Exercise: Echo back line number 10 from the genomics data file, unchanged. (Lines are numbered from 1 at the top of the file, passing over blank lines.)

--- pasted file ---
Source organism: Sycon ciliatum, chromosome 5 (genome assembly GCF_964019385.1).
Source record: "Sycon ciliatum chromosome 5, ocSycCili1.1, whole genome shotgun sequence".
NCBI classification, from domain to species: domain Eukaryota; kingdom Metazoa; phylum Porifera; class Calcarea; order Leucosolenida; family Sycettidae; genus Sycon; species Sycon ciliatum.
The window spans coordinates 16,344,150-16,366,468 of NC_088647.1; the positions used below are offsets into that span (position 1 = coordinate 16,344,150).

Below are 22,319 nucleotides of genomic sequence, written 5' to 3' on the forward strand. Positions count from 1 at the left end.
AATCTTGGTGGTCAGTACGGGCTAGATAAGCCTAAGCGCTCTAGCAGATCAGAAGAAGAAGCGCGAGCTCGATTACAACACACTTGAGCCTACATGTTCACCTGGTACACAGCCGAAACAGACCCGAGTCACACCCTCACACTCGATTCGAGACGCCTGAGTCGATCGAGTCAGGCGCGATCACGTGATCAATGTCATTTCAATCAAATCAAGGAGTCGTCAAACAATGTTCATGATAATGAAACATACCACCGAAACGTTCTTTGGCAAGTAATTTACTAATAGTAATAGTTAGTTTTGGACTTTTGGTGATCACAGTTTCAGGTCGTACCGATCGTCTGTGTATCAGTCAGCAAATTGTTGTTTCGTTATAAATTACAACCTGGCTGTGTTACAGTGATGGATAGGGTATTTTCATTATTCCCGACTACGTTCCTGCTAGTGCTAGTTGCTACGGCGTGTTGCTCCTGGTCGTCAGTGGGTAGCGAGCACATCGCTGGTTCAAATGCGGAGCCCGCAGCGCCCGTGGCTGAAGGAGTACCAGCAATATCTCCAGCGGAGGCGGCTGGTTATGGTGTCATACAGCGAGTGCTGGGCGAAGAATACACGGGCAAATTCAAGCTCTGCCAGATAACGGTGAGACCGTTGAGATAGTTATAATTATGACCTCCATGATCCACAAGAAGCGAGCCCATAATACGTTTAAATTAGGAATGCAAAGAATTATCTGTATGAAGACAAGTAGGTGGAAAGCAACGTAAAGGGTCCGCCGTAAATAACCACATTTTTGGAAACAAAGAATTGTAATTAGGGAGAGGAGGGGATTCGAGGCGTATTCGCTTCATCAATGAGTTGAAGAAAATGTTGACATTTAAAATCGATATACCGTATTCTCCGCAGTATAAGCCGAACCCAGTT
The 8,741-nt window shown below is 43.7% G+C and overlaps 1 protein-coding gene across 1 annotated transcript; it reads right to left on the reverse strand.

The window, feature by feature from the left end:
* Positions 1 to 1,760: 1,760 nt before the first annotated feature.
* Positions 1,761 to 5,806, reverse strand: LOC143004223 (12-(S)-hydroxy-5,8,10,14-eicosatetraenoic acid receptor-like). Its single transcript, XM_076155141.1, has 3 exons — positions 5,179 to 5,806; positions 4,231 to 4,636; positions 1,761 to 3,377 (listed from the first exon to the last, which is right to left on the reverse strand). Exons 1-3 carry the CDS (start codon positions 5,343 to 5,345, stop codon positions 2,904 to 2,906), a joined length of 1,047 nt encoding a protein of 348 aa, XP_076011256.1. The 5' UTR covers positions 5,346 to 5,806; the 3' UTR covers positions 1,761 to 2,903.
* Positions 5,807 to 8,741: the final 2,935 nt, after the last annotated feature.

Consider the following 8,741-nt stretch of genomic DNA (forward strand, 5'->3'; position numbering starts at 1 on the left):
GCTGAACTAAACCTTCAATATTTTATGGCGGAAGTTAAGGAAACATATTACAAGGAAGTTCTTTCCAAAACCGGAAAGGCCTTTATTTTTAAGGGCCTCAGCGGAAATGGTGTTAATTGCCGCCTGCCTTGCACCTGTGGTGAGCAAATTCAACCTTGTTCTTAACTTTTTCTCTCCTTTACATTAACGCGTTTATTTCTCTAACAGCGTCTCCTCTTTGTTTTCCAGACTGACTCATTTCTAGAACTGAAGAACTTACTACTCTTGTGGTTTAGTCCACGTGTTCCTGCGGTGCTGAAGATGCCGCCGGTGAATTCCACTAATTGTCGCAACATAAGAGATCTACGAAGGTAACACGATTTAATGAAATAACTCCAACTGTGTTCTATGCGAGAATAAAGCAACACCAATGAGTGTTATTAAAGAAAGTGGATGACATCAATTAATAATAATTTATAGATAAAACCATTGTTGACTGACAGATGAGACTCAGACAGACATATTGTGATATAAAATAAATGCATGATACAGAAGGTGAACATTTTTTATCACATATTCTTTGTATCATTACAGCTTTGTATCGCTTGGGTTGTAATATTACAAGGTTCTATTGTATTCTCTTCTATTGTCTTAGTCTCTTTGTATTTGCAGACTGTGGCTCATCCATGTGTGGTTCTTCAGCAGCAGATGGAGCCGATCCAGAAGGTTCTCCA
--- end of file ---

* Positions 1,761 to 5,806, reverse strand: LOC143004223 (12-(S)-hydroxy-5,8,10,14-eicosatetraenoic acid receptor-like). Its single transcript, XM_076155141.1, has 3 exons — positions 5,179 to 5,806; positions 4,231 to 4,636; positions 1,761 to 3,377 (listed from the first exon to the last, which is right to left on the reverse strand). Exons 1-3 carry the CDS (start codon positions 5,343 to 5,345, stop codon positions 2,904 to 2,906), a joined length of 1,047 nt encoding a protein of 348 aa, XP_076011256.1. The 5' UTR covers positions 5,346 to 5,806; the 3' UTR covers positions 1,761 to 2,903.